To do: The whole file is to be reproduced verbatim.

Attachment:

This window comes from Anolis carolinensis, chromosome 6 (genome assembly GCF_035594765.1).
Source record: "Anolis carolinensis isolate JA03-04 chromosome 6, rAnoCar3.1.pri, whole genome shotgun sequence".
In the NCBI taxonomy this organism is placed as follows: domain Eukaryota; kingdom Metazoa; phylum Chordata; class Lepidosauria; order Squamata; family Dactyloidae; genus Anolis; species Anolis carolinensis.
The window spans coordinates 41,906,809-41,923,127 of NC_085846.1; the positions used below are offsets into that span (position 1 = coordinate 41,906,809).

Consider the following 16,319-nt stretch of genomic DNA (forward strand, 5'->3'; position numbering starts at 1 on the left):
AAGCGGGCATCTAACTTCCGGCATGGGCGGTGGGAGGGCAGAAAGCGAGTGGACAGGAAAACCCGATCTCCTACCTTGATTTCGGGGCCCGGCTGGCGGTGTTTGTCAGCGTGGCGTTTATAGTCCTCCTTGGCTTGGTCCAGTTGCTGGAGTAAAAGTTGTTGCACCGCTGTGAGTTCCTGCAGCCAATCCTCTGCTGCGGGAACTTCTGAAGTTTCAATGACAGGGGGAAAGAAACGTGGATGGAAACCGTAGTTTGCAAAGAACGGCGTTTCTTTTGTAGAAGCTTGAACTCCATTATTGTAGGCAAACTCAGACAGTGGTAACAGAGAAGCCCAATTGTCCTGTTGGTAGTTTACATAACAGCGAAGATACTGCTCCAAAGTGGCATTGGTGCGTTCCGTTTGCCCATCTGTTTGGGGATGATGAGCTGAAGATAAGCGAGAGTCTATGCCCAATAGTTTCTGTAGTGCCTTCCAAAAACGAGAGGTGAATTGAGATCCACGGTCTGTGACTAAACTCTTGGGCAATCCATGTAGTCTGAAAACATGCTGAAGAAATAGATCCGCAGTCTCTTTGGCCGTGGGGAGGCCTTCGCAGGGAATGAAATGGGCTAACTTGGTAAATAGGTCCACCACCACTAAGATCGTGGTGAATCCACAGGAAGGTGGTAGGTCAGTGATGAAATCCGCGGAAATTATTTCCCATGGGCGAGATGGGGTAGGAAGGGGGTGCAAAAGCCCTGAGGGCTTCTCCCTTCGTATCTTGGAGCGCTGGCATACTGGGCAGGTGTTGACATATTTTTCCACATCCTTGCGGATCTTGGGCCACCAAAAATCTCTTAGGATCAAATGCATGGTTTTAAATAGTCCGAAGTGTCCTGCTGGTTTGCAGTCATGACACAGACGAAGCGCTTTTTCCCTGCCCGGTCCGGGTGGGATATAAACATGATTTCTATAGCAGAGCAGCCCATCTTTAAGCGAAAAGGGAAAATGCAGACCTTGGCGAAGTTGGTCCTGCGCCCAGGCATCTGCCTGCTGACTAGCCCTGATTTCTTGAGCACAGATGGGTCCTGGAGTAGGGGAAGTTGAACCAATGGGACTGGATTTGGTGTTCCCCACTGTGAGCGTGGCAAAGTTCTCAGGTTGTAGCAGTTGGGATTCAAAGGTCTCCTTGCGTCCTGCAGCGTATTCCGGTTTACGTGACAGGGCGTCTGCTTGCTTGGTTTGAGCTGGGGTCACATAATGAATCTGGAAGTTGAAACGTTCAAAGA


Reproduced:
This window comes from Anolis carolinensis, chromosome 6 (genome assembly GCF_035594765.1).
Source record: "Anolis carolinensis isolate JA03-04 chromosome 6, rAnoCar3.1.pri, whole genome shotgun sequence".
In the NCBI taxonomy this organism is placed as follows: domain Eukaryota; kingdom Metazoa; phylum Chordata; class Lepidosauria; order Squamata; family Dactyloidae; genus Anolis; species Anolis carolinensis.
The window spans coordinates 41,906,809-41,923,127 of NC_085846.1; the positions used below are offsets into that span (position 1 = coordinate 41,906,809).

Consider the following 16,319-nt stretch of genomic DNA (forward strand, 5'->3'; position numbering starts at 1 on the left):
AAGCGGGCATCTAACTTCCGGCATGGGCGGTGGGAGGGCAGAAAGCGAGTGGACAGGAAAACCCGATCTCCTACCTTGATTTCGGGGCCCGGCTGGCGGTGTTTGTCAGCGTGGCGTTTATAGTCCTCCTTGGCTTGGTCCAGTTGCTGGAGTAAAAGTTGTTGCACCGCTGTGAGTTCCTGCAGCCAATCCTCTGCTGCGGGAACTTCTGAAGTTTCAATGACAGGGGGAAAGAAACGTGGATGGAAACCGTAGTTTGCAAAGAACGGCGTTTCTTTTGTAGAAGCTTGAACTCCATTATTGTAGGCAAACTCAGACAGTGGTAACAGAGAAGCCCAATTGTCCTGTTGGTAGTTTACATAACAGCGAAGATACTGCTCCAAAGTGGCATTGGTGCGTTCCGTTTGCCCATCTGTTTGGGGATGATGAGCTGAAGATAAGCGAGAGTCTATGCCCAATAGTTTCTGTAGTGCCTTCCAAAAACGAGAGGTGAATTGAGATCCACGGTCTGTGACTAAACTCTTGGGCAATCCATGTAGTCTGAAAACATGCTGAAGAAATAGATCCGCAGTCTCTTTGGCCGTGGGGAGGCCTTCGCAGGGAATGAAATGGGCTAACTTGGTAAATAGGTCCACCACCACTAAGATCGTGGTGAATCCACAGGAAGGTGGTAGGTCAGTGATGAAATCCGCGGAAATTATTTCCCATGGGCGAGATGGGGTAGGAAGGGGGTGCAAAAGCCCTGAGGGCTTCTCCCTTCGTATCTTGGAGCGCTGGCATACTGGGCAGGTGTTGACATATTTTTCCACATCCTTGCGGATCTTGGGCCACCAAAAATCTCTTAGGATCAAATGCATGGTTTTAAATAGTCCGAAGTGTCCTGCTGGTTTGCAGTCATGACACAGACGAAGCGCTTTTTCCCTGCCCGGTCCGGGTGGGATATAAACATGATTTCTATAGCAGAGCAGCCCATCTTTAAGCGAAAAGGGAAAATGCAGACCTTGGCGAAGTTGGTCCTGCGCCCAGGCATCTGCCTGCTGACTAGCCCTGATTTCTTGAGCACAGATGGGTCCTGGAGTAGGGGAAGTTGAACCAATGGGACTGGATTTGGTGTTCCCCACTGTGAGCGTGGCAAAGTTCTCAGGTTGTAGCAGTTGGGATTCAAAGGTCTCCTTGCGTCCTGCAGCGTATTCCGGTTTACGTGACAGGGCGTCTGCTTGCTTGGTTTGAGCTGGGGTCACATAATGAATCTGGAAGTTGAAACGTTCAAAGA